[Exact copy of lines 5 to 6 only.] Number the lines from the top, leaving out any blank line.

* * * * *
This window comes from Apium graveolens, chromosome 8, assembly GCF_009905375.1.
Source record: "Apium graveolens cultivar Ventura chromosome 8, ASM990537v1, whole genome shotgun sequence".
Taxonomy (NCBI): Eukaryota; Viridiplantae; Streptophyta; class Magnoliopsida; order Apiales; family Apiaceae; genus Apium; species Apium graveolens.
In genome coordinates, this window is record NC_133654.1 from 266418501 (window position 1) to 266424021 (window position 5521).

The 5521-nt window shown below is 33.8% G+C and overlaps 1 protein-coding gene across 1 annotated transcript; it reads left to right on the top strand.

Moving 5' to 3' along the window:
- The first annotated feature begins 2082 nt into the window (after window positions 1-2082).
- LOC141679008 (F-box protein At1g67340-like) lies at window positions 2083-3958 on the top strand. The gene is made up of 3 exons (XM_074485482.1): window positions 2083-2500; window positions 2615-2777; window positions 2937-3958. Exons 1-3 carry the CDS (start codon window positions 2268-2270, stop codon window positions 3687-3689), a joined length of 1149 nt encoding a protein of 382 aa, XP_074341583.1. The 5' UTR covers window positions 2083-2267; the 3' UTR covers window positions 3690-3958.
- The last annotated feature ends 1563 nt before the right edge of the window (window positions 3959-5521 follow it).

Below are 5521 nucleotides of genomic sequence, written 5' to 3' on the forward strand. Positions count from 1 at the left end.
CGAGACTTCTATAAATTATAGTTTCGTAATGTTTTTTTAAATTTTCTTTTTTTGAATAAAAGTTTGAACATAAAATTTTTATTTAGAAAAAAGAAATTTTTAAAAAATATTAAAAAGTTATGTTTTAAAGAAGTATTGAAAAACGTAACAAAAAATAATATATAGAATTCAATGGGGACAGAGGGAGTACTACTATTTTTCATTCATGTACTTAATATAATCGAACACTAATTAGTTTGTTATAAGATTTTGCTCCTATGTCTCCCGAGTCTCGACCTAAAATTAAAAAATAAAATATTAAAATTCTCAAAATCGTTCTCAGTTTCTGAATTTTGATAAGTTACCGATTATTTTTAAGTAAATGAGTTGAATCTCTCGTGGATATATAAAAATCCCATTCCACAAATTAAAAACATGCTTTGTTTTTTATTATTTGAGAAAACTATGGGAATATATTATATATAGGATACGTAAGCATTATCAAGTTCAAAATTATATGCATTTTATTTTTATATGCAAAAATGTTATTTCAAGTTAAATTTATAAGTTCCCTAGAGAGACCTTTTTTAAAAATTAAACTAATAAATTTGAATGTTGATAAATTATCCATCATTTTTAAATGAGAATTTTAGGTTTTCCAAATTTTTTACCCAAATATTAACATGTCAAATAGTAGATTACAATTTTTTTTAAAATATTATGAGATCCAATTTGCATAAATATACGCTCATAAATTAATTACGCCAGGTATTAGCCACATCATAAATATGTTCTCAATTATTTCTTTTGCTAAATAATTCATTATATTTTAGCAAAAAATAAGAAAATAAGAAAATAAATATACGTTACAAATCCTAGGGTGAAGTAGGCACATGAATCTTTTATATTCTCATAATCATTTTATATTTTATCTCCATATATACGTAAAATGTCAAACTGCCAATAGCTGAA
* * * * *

The 5521-nt window shown below is 33.8% G+C and overlaps 1 protein-coding gene across 1 annotated transcript; it reads left to right on the top strand.

Moving 5' to 3' along the window: